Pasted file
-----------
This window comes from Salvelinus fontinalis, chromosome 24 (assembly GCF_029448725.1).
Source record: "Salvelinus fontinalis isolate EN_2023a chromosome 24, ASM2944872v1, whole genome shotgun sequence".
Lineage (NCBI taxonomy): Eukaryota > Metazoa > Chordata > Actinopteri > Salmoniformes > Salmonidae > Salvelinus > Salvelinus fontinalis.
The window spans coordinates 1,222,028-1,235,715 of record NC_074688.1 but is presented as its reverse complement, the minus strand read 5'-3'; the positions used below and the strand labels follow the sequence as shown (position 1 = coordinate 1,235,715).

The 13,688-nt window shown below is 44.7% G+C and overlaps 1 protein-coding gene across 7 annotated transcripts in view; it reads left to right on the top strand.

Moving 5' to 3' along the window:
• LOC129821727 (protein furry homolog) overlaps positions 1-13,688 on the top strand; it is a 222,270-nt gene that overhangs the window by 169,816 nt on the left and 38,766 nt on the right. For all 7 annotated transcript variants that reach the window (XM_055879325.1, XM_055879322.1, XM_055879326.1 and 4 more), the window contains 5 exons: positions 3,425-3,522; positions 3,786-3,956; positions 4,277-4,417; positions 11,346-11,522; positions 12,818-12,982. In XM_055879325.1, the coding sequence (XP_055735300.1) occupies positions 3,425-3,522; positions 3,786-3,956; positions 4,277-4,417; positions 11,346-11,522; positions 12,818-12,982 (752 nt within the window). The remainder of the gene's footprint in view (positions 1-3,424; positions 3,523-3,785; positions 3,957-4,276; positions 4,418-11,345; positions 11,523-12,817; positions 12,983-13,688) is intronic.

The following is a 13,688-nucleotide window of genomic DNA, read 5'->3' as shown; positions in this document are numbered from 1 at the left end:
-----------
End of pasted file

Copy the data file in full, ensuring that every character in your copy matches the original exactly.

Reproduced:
This window comes from Salvelinus fontinalis, chromosome 24 (assembly GCF_029448725.1).
Source record: "Salvelinus fontinalis isolate EN_2023a chromosome 24, ASM2944872v1, whole genome shotgun sequence".
Lineage (NCBI taxonomy): Eukaryota > Metazoa > Chordata > Actinopteri > Salmoniformes > Salmonidae > Salvelinus > Salvelinus fontinalis.
The window spans coordinates 1,222,028-1,235,715 of record NC_074688.1 but is presented as its reverse complement, the minus strand read 5'-3'; the positions used below and the strand labels follow the sequence as shown (position 1 = coordinate 1,235,715).

The 13,688-nt window shown below is 44.7% G+C and overlaps 1 protein-coding gene across 7 annotated transcripts in view; it reads left to right on the top strand.

Moving 5' to 3' along the window:
• LOC129821727 (protein furry homolog) overlaps positions 1-13,688 on the top strand; it is a 222,270-nt gene that overhangs the window by 169,816 nt on the left and 38,766 nt on the right. For all 7 annotated transcript variants that reach the window (XM_055879325.1, XM_055879322.1, XM_055879326.1 and 4 more), the window contains 5 exons: positions 3,425-3,522; positions 3,786-3,956; positions 4,277-4,417; positions 11,346-11,522; positions 12,818-12,982. In XM_055879325.1, the coding sequence (XP_055735300.1) occupies positions 3,425-3,522; positions 3,786-3,956; positions 4,277-4,417; positions 11,346-11,522; positions 12,818-12,982 (752 nt within the window). The remainder of the gene's footprint in view (positions 1-3,424; positions 3,523-3,785; positions 3,957-4,276; positions 4,418-11,345; positions 11,523-12,817; positions 12,983-13,688) is intronic.

The following is a 13,688-nucleotide window of genomic DNA, read 5'->3' as shown; positions in this document are numbered from 1 at the left end: